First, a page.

Gold Gains to One-Month High on Speculation Fed to Slow Tapering
Gold climbed to the highest level in a month on speculation that the Federal Reserve will slow the pace of cuts to stimulus after U.S. payrolls increased less than analysts forecast. Silver, platinum and palladium rose.
Bullion for immediate delivery advanced as much as 0.6 percent to $1,255.45 an ounce, the highest price since Dec. 12, before trading at $1,251.75 by 10:36 a.m. in Singapore. Prices rose 0.9 percent last week. Gold for February delivery increased as much as 0.7 percent to $1,255.30 an ounce on the Comex in New York, also the highest since Dec. 12.
Spot gold climbed for a third week, the longest such rally since August, as U.S. employers added 74,000 jobs in December, the fewest since January 2011 and less than the most pessimistic projection in a Bloomberg survey. The Fed said Dec. 18 it will reduce its monthly bond purchases to $75 billion from $85 billion, citing improvements in the labor market.
“The payroll data gave an impression that tapering may be a long-drawn process,” David Lennox, an analyst at Fat Prophets in Sydney, said by phone today.
The gain in payrolls followed a revised 241,000 advance the prior month, Labor Department figures showed Jan. 10. The median forecast of 90 economists in the survey called for an increase of 197,000. The unemployment rate fell to 6.7 percent, the lowest since October 2008, as more people left the labor force.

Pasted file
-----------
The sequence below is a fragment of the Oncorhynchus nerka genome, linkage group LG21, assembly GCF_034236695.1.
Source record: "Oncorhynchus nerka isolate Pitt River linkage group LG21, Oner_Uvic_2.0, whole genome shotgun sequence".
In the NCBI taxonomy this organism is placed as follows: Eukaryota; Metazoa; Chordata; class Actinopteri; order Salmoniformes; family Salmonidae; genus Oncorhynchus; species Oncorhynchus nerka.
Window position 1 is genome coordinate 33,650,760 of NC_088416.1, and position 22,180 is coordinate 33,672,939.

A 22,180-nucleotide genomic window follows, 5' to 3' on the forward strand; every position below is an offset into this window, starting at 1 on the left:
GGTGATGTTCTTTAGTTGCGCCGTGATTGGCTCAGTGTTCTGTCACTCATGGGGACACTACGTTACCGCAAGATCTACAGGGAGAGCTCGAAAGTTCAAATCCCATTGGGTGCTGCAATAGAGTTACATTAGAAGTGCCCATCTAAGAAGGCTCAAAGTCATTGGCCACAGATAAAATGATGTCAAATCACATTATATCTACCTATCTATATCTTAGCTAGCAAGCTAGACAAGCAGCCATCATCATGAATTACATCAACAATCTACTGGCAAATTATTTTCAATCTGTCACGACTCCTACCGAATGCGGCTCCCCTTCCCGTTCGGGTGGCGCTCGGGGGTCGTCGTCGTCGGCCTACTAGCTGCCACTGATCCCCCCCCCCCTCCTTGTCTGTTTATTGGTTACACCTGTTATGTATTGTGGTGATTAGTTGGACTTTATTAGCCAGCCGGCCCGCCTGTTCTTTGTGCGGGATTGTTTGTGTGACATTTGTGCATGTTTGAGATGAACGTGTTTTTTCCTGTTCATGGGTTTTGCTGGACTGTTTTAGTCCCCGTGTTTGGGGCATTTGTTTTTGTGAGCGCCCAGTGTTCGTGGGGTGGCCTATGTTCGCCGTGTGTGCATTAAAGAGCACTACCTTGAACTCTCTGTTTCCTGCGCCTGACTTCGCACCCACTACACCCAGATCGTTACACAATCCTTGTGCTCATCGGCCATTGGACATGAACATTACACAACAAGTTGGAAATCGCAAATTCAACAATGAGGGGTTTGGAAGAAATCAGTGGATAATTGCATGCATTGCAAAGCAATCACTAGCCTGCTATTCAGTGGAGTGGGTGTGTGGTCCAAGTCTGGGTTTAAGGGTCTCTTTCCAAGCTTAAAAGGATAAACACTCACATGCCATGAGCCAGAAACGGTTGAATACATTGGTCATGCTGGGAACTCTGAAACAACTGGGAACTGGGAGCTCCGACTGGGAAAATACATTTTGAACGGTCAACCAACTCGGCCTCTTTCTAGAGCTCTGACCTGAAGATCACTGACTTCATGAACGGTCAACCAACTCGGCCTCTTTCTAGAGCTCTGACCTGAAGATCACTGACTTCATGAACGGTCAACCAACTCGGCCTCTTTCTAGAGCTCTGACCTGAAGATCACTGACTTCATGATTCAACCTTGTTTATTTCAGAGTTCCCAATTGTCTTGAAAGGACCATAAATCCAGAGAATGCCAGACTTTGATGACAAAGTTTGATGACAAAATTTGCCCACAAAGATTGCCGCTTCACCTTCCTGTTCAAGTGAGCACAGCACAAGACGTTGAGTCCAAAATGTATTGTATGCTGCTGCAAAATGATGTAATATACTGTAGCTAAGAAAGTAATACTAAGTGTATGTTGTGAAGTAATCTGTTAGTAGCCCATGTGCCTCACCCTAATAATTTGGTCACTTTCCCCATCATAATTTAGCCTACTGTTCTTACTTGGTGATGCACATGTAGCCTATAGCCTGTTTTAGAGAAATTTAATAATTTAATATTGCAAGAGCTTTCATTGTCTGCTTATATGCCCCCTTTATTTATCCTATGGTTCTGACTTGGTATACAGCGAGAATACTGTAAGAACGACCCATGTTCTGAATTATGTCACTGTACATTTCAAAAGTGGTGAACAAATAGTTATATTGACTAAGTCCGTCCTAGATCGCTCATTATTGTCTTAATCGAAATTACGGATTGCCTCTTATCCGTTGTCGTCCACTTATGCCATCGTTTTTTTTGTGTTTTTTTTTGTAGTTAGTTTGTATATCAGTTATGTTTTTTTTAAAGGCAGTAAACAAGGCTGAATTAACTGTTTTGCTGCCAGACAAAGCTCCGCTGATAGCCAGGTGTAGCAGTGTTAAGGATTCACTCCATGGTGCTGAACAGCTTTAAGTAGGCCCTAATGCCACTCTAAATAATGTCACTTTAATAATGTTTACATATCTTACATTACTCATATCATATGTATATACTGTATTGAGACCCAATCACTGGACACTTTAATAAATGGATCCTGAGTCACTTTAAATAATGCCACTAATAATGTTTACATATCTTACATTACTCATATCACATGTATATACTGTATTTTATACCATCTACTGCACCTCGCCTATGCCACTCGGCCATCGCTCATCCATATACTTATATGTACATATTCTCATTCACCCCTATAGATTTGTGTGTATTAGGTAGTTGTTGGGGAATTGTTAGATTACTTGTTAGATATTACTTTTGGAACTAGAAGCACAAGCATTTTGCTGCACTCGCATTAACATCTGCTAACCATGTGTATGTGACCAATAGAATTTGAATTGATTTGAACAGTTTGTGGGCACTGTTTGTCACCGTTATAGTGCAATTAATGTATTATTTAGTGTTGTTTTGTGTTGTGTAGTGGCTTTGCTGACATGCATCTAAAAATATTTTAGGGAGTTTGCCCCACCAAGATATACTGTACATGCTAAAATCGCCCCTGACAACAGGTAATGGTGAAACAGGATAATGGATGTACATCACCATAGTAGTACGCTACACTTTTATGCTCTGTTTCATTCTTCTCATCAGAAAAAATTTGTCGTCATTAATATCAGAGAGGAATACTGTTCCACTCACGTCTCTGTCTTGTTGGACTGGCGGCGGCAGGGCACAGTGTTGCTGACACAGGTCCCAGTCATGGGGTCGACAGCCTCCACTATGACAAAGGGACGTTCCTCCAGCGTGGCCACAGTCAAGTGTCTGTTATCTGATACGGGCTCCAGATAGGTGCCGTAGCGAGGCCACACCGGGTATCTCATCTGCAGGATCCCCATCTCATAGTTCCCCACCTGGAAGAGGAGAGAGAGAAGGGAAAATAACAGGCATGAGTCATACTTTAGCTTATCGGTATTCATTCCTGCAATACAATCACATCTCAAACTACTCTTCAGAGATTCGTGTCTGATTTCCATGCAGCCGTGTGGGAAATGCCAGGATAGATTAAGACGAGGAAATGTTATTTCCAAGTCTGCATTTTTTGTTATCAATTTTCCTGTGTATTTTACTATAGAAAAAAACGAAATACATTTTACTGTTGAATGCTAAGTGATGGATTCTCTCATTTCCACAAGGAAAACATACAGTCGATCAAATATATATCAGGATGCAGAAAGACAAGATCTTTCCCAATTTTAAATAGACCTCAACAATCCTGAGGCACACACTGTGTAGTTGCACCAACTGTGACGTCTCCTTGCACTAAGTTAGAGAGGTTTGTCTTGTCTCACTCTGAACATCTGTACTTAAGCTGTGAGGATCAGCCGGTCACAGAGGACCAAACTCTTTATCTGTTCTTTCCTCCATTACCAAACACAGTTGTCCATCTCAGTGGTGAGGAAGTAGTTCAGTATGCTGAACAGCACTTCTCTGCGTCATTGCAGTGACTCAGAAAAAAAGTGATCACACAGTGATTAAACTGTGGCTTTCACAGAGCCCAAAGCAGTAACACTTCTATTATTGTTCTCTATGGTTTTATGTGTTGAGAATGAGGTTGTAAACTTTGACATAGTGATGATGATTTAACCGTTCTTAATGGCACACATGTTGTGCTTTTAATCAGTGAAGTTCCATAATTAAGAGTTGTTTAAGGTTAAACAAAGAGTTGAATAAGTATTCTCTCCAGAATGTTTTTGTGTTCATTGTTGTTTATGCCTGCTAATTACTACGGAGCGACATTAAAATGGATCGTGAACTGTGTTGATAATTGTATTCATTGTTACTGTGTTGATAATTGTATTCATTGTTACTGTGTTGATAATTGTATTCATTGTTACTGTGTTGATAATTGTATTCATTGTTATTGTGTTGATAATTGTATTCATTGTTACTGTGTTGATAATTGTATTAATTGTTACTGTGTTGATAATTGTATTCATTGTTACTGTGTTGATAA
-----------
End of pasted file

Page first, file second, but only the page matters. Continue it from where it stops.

The net-long position, or bets on rising prices, in gold jumped 18 percent to 40,229 futures and options in the week ended Jan. 7, U.S. Commodity Futures Trading Commission data show. That’s the highest since mid-November. Short holdings slid 5.3 percent to 68,707, the lowest since mid-November.
Spot prices lost 28 percent in 2013, the most since 1981 and the first annual drop since 2000, after some investors lost faith in the metal as U.S. growth rebounded. The Fed minutes released Jan. 8 didn’t describe a detailed schedule for asset-purchase reductions. The central bank will “continue to do, probably at each meeting, a measured reduction” in the pace of purchases, Chairman Ben S. Bernanke said last month.
Silver for immediate delivery rose as much as 1.1 percent at $20.3671 an ounce, the highest since Jan. 2. Platinum rose 0.4 percent to $1,442.21 an ounce, the highest since Nov. 15 before trading at $1,440.95. Palladium climbed as much as 0.5 percent to $746.65, the highest since Nov. 12, and was at $745.25.
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